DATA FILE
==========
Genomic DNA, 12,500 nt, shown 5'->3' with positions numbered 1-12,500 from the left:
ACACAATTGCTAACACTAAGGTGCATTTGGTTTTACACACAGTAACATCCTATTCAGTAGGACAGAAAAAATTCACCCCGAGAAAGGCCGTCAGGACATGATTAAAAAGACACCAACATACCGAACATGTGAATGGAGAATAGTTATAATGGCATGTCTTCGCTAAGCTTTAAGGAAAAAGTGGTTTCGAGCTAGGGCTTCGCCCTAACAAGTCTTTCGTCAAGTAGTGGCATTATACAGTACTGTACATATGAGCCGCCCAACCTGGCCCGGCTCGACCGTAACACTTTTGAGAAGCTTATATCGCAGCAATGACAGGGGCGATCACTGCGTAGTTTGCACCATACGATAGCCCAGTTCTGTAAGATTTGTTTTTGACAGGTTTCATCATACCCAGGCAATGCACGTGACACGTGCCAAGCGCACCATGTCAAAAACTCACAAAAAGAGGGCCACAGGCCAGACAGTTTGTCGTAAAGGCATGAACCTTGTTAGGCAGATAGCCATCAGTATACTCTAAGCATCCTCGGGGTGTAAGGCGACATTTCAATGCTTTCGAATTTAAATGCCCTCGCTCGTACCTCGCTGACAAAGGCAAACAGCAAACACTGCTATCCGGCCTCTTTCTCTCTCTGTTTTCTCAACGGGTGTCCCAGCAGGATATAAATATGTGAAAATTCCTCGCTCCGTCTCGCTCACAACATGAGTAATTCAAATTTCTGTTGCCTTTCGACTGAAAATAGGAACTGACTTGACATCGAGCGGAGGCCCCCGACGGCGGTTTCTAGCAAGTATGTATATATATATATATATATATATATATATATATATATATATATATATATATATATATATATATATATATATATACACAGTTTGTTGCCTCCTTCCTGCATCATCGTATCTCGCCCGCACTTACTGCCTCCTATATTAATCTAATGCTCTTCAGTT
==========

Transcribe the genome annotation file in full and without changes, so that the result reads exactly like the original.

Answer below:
Genomic DNA, 12,500 nt, shown 5'->3' with positions numbered 1-12,500 from the left:
ACACAATTGCTAACACTAAGGTGCATTTGGTTTTACACACAGTAACATCCTATTCAGTAGGACAGAAAAAATTCACCCCGAGAAAGGCCGTCAGGACATGATTAAAAAGACACCAACATACCGAACATGTGAATGGAGAATAGTTATAATGGCATGTCTTCGCTAAGCTTTAAGGAAAAAGTGGTTTCGAGCTAGGGCTTCGCCCTAACAAGTCTTTCGTCAAGTAGTGGCATTATACAGTACTGTACATATGAGCCGCCCAACCTGGCCCGGCTCGACCGTAACACTTTTGAGAAGCTTATATCGCAGCAATGACAGGGGCGATCACTGCGTAGTTTGCACCATACGATAGCCCAGTTCTGTAAGATTTGTTTTTGACAGGTTTCATCATACCCAGGCAATGCACGTGACACGTGCCAAGCGCACCATGTCAAAAACTCACAAAAAGAGGGCCACAGGCCAGACAGTTTGTCGTAAAGGCATGAACCTTGTTAGGCAGATAGCCATCAGTATACTCTAAGCATCCTCGGGGTGTAAGGCGACATTTCAATGCTTTCGAATTTAAATGCCCTCGCTCGTACCTCGCTGACAAAGGCAAACAGCAAACACTGCTATCCGGCCTCTTTCTCTCTCTGTTTTCTCAACGGGTGTCCCAGCAGGATATAAATATGTGAAAATTCCTCGCTCCGTCTCGCTCACAACATGAGTAATTCAAATTTCTGTTGCCTTTCGACTGAAAATAGGAACTGACTTGACATCGAGCGGAGGCCCCCGACGGCGGTTTCTAGCAAGTATGTATATATATATATATATATATATATATATATATATATATATATATATATATATATATATATATATATATATATACACAGTTTGTTGCCTCCTTCCTGCATCATCGTATCTCGCCCGCACTTACTGCCTCCTATATTAATCTAATGCTCTTCAGTT